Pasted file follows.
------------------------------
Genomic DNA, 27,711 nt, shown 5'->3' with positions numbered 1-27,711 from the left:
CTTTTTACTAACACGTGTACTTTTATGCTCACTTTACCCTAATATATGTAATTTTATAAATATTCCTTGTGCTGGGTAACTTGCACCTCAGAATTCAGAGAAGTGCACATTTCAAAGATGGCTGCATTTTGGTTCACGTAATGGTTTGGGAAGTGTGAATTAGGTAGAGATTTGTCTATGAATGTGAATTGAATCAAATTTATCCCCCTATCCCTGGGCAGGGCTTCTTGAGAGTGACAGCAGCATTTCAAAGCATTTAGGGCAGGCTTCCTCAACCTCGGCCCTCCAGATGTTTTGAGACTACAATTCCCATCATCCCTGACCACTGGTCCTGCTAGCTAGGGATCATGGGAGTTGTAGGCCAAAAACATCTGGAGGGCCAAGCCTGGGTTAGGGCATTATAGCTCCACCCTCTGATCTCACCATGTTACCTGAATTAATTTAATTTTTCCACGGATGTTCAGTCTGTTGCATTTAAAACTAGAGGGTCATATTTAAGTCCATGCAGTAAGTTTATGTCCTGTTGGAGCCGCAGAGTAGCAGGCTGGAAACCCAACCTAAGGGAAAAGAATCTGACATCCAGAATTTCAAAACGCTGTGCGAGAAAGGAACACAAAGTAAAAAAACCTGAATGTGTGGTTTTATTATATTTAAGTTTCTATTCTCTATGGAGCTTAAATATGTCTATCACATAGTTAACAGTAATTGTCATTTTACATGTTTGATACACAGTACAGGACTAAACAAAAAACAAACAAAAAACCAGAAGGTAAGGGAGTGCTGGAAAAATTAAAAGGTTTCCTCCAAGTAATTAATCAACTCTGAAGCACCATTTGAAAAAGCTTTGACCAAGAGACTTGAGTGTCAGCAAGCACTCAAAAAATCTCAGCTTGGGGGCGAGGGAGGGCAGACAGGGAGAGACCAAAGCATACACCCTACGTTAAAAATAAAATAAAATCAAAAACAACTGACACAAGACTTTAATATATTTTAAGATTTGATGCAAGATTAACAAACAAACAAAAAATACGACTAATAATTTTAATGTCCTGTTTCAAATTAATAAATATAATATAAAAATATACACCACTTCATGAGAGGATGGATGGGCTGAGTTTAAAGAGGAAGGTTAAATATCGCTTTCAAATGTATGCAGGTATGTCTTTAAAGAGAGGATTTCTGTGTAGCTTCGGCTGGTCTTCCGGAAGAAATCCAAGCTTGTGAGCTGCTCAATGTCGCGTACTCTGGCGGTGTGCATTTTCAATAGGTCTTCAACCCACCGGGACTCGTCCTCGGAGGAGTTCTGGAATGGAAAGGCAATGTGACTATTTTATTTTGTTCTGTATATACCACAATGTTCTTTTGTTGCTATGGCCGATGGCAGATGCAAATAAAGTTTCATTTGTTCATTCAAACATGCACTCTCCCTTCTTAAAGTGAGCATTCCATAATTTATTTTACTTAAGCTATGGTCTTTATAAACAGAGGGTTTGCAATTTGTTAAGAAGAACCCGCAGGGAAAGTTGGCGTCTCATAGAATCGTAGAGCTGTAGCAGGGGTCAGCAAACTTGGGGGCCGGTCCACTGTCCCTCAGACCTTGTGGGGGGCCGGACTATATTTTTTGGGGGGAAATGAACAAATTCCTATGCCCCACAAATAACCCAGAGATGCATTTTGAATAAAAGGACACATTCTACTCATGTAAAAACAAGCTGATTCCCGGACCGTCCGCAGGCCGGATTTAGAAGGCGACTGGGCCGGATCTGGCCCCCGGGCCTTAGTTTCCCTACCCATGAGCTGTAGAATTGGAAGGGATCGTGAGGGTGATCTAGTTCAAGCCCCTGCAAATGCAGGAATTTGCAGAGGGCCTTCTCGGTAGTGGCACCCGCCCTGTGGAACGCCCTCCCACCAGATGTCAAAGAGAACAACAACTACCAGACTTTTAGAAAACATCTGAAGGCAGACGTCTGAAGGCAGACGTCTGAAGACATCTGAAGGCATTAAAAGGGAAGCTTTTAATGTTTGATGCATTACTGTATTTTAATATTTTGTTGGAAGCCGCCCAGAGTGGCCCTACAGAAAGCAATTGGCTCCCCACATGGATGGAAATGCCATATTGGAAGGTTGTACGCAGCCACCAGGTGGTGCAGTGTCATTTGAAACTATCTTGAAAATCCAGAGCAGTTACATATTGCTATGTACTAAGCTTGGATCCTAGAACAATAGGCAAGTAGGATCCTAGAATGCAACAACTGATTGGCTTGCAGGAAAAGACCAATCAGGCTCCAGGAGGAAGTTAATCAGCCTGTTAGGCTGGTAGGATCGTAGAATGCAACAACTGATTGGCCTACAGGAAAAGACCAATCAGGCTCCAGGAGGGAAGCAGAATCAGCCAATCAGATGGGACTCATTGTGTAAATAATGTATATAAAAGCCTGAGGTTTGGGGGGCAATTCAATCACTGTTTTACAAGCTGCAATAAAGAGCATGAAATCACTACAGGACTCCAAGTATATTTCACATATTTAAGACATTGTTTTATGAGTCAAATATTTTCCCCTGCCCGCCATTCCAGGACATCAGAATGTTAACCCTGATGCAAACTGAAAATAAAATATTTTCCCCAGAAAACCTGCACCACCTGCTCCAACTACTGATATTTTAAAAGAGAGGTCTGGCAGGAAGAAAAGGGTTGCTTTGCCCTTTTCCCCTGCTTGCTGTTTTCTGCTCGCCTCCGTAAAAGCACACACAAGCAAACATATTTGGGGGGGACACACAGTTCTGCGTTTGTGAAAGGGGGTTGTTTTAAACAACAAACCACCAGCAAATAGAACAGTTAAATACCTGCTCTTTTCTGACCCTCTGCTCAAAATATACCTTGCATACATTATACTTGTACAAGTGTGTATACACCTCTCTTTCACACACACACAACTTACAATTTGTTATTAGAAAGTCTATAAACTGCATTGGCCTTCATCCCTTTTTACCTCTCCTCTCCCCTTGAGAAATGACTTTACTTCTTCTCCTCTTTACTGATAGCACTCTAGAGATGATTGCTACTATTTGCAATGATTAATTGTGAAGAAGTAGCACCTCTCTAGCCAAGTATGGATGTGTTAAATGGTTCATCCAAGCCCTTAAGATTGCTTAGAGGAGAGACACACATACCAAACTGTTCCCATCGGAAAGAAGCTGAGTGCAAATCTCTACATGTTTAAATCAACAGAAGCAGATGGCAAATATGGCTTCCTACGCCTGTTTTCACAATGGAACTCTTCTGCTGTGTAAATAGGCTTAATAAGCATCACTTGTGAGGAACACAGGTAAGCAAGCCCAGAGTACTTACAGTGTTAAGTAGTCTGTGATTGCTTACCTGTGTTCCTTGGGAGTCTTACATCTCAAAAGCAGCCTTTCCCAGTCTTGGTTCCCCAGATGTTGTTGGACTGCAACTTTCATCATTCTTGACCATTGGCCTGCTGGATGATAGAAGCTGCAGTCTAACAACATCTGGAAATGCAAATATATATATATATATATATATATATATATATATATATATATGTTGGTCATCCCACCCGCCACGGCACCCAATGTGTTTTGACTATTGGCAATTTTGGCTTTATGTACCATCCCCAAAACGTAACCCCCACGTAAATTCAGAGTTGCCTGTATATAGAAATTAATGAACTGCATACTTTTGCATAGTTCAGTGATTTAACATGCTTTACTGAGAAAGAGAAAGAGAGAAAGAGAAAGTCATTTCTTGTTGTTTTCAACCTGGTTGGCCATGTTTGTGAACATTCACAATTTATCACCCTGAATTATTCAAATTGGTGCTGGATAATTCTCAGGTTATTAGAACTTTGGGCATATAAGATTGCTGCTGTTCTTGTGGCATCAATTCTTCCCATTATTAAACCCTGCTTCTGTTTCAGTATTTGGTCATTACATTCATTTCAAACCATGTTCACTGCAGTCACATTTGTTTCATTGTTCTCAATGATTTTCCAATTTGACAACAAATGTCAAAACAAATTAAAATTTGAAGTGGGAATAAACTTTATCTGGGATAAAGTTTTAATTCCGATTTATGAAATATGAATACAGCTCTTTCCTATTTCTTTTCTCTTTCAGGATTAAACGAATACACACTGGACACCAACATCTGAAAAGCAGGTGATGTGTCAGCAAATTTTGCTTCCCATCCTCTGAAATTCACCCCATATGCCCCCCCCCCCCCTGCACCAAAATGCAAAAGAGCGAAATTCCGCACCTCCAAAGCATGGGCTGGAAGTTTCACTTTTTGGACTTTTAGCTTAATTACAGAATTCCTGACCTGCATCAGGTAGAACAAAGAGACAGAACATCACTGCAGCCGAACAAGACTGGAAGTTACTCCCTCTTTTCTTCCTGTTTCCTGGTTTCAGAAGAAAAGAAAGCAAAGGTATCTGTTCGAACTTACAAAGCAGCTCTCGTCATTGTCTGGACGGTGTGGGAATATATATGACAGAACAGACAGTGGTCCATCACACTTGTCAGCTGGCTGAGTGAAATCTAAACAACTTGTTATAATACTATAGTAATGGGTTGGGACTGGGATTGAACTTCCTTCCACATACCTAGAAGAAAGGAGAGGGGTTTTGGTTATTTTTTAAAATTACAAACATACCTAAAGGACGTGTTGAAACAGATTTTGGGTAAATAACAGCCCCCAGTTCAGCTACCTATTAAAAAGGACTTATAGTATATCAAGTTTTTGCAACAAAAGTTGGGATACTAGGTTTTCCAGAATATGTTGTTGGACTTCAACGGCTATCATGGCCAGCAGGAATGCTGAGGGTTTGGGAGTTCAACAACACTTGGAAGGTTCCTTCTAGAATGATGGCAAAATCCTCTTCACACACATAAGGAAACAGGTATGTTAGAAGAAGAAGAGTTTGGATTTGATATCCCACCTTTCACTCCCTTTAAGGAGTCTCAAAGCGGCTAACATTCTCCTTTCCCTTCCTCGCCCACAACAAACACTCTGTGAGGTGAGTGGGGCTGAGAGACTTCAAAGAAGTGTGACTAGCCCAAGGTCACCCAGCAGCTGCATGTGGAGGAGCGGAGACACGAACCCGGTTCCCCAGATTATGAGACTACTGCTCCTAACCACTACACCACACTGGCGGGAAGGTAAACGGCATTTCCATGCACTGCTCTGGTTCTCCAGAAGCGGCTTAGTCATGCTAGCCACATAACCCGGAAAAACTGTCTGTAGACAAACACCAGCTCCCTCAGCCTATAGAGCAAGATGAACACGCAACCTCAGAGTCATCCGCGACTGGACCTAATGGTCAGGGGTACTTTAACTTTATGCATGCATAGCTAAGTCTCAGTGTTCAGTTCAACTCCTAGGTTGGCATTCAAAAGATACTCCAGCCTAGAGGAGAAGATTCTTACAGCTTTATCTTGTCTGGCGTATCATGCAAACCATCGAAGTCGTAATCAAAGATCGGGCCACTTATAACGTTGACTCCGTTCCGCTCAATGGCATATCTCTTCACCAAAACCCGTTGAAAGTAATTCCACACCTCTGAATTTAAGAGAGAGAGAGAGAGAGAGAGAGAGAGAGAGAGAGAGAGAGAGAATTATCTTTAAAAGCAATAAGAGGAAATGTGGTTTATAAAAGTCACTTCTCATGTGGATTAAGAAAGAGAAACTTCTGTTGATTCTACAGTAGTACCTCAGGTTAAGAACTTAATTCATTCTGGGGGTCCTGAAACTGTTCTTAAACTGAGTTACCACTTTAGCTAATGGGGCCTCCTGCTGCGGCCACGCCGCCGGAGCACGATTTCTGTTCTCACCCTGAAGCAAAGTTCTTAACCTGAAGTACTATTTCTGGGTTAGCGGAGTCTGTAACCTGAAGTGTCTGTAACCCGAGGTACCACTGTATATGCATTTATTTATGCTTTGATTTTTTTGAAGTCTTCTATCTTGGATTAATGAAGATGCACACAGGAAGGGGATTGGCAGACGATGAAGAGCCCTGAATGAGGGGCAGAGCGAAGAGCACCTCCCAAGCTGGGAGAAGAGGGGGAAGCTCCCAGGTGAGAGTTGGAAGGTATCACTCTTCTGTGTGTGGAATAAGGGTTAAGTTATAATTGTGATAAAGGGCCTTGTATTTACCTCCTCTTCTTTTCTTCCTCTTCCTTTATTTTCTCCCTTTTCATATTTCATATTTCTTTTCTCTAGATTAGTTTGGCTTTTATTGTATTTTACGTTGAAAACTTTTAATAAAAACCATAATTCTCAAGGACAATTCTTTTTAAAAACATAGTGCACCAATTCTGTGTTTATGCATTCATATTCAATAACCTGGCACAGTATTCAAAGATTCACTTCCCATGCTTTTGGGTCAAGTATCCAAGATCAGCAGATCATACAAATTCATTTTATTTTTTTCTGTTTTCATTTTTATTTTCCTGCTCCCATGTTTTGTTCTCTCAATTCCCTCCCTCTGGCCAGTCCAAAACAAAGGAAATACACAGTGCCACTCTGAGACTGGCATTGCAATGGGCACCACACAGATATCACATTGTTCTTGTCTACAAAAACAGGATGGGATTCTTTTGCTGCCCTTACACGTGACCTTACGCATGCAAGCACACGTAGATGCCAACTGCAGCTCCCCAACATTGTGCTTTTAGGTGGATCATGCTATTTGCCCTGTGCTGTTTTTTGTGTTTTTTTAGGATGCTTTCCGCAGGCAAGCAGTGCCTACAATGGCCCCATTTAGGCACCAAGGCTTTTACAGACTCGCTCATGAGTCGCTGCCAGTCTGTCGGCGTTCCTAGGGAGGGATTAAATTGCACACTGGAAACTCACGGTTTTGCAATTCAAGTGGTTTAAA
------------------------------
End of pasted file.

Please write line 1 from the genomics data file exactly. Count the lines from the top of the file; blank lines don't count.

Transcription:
Genomic DNA, 27,711 nt, shown 5'->3' with positions numbered 1-27,711 from the left: